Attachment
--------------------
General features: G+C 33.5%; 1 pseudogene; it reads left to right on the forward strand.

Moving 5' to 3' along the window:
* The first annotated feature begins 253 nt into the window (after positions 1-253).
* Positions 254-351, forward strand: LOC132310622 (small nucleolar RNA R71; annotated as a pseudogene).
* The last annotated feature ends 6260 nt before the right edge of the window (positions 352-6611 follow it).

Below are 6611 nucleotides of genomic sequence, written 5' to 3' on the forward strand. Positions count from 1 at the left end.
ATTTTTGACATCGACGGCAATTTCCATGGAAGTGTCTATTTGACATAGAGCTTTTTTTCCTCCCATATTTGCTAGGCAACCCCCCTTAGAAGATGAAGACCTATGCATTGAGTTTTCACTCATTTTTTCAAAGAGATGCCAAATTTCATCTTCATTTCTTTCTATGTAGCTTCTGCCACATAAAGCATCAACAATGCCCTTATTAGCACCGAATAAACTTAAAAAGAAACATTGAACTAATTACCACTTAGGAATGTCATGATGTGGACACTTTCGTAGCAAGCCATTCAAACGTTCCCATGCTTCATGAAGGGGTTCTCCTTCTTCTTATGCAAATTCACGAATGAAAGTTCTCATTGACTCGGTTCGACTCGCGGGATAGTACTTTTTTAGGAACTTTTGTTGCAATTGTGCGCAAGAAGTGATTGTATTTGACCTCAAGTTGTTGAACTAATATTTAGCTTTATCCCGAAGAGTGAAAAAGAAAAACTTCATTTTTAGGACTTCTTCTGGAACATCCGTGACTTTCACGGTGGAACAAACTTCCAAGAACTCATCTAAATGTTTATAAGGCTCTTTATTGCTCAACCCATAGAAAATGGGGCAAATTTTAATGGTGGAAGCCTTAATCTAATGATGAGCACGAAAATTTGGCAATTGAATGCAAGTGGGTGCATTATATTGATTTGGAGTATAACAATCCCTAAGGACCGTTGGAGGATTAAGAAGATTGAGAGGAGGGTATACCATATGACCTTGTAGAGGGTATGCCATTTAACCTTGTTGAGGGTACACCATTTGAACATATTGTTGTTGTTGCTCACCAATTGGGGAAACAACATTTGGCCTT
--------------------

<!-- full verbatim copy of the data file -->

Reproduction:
General features: G+C 33.5%; 1 pseudogene; it reads left to right on the forward strand.

Moving 5' to 3' along the window:
* The first annotated feature begins 253 nt into the window (after positions 1-253).
* Positions 254-351, forward strand: LOC132310622 (small nucleolar RNA R71; annotated as a pseudogene).
* The last annotated feature ends 6260 nt before the right edge of the window (positions 352-6611 follow it).

Below are 6611 nucleotides of genomic sequence, written 5' to 3' on the forward strand. Positions count from 1 at the left end.
ATTTTTGACATCGACGGCAATTTCCATGGAAGTGTCTATTTGACATAGAGCTTTTTTTCCTCCCATATTTGCTAGGCAACCCCCCTTAGAAGATGAAGACCTATGCATTGAGTTTTCACTCATTTTTTCAAAGAGATGCCAAATTTCATCTTCATTTCTTTCTATGTAGCTTCTGCCACATAAAGCATCAACAATGCCCTTATTAGCACCGAATAAACTTAAAAAGAAACATTGAACTAATTACCACTTAGGAATGTCATGATGTGGACACTTTCGTAGCAAGCCATTCAAACGTTCCCATGCTTCATGAAGGGGTTCTCCTTCTTCTTATGCAAATTCACGAATGAAAGTTCTCATTGACTCGGTTCGACTCGCGGGATAGTACTTTTTTAGGAACTTTTGTTGCAATTGTGCGCAAGAAGTGATTGTATTTGACCTCAAGTTGTTGAACTAATATTTAGCTTTATCCCGAAGAGTGAAAAAGAAAAACTTCATTTTTAGGACTTCTTCTGGAACATCCGTGACTTTCACGGTGGAACAAACTTCCAAGAACTCATCTAAATGTTTATAAGGCTCTTTATTGCTCAACCCATAGAAAATGGGGCAAATTTTAATGGTGGAAGCCTTAATCTAATGATGAGCACGAAAATTTGGCAATTGAATGCAAGTGGGTGCATTATATTGATTTGGAGTATAACAATCCCTAAGGACCGTTGGAGGATTAAGAAGATTGAGAGGAGGGTATACCATATGACCTTGTAGAGGGTATGCCATTTAACCTTGTTGAGGGTACACCATTTGAACATATTGTTGTTGTTGCTCACCAATTGGGGAAACAACATTTGGCCTT